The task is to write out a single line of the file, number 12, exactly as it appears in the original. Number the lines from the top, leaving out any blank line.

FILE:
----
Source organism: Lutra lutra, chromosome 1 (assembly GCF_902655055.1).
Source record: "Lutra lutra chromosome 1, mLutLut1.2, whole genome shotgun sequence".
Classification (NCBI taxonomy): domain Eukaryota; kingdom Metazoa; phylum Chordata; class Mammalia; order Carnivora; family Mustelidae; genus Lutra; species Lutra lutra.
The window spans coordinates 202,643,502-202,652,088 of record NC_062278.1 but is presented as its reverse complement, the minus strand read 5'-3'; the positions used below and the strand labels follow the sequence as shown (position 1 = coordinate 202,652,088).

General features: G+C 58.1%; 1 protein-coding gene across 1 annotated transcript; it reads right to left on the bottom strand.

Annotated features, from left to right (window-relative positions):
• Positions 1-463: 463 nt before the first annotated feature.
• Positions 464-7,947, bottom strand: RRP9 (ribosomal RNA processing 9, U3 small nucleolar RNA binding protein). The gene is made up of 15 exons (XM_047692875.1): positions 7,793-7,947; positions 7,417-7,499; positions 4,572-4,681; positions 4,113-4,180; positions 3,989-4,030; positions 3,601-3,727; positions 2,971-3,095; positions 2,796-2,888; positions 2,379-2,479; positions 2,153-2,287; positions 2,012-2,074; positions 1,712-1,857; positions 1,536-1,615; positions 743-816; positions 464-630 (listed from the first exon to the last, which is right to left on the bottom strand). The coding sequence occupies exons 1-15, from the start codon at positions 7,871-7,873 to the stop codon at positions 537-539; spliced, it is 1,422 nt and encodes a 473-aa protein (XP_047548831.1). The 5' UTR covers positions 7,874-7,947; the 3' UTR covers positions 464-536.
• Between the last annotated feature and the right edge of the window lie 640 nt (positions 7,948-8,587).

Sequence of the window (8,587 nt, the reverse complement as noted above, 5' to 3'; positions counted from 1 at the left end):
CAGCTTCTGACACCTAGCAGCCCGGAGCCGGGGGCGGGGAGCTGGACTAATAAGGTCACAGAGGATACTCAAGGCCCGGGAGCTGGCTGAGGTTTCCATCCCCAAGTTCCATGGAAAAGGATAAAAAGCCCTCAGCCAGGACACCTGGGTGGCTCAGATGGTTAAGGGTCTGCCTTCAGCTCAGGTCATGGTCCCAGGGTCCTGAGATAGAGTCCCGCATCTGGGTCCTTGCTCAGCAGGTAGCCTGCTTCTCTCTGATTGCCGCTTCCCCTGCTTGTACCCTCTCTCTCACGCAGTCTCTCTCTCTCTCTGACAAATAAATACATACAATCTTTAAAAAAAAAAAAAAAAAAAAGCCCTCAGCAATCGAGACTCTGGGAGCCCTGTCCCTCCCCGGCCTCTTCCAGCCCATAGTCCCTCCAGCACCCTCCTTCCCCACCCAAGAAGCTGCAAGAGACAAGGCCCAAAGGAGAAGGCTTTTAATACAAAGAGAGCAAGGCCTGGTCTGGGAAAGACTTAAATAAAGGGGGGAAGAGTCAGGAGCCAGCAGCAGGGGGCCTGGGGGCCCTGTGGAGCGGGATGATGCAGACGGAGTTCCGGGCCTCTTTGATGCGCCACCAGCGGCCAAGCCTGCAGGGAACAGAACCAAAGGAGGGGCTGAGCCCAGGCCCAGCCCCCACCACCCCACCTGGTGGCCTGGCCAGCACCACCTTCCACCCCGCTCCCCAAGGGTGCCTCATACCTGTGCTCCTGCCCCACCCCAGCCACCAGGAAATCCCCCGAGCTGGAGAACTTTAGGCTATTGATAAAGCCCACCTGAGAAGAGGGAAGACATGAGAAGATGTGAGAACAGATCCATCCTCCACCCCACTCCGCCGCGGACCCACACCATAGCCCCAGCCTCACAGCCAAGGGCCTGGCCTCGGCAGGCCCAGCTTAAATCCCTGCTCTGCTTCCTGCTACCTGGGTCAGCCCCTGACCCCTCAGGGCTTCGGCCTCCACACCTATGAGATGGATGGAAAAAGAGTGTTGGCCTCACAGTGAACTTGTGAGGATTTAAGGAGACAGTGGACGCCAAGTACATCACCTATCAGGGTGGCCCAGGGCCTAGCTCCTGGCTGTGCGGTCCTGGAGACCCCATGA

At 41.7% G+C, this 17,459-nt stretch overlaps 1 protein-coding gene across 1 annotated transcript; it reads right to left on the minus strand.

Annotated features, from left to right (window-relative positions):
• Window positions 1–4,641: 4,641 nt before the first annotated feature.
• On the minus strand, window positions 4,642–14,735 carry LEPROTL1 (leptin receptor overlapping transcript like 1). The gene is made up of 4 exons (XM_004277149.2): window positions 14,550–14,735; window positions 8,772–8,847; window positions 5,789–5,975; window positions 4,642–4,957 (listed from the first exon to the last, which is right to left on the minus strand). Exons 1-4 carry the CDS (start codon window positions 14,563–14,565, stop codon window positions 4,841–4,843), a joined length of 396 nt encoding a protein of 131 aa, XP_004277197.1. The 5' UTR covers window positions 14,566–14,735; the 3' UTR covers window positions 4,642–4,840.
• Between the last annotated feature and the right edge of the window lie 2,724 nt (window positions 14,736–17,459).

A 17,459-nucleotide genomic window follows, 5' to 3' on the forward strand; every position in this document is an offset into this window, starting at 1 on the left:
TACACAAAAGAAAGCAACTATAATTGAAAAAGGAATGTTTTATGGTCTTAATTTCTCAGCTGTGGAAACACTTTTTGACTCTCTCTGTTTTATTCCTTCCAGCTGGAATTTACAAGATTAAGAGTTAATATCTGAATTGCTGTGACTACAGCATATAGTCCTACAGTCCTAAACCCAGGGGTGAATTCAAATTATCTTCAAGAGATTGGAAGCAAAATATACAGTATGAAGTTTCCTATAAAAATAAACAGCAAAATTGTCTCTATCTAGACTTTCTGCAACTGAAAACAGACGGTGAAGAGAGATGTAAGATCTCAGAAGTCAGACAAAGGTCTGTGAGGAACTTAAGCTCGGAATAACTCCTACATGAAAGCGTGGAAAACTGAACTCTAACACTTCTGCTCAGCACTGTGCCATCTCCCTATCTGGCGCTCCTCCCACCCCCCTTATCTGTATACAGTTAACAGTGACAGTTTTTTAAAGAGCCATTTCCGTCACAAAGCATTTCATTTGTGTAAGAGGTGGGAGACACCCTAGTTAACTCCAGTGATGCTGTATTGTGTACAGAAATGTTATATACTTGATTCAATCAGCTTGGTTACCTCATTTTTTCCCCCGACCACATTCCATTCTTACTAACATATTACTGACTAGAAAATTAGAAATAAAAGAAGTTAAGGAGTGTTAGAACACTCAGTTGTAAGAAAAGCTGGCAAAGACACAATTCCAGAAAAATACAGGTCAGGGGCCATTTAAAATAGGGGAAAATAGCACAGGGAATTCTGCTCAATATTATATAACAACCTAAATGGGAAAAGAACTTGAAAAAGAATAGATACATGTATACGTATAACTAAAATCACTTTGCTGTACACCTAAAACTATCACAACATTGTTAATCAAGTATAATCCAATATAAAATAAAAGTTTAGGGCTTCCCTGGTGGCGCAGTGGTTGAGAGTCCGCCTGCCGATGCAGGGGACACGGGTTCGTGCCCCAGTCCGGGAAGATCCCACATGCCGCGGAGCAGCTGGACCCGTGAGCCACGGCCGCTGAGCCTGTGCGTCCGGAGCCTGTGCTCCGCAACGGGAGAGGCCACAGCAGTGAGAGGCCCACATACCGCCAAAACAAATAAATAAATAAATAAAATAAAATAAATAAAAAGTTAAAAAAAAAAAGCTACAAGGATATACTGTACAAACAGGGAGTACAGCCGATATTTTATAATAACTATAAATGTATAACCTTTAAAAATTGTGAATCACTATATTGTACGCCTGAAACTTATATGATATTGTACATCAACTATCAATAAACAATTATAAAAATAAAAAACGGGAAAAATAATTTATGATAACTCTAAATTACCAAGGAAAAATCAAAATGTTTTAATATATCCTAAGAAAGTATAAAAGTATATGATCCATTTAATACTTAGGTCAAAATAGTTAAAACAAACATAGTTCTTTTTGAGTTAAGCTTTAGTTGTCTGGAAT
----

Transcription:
At 41.7% G+C, this 17,459-nt stretch overlaps 1 protein-coding gene across 1 annotated transcript; it reads right to left on the minus strand.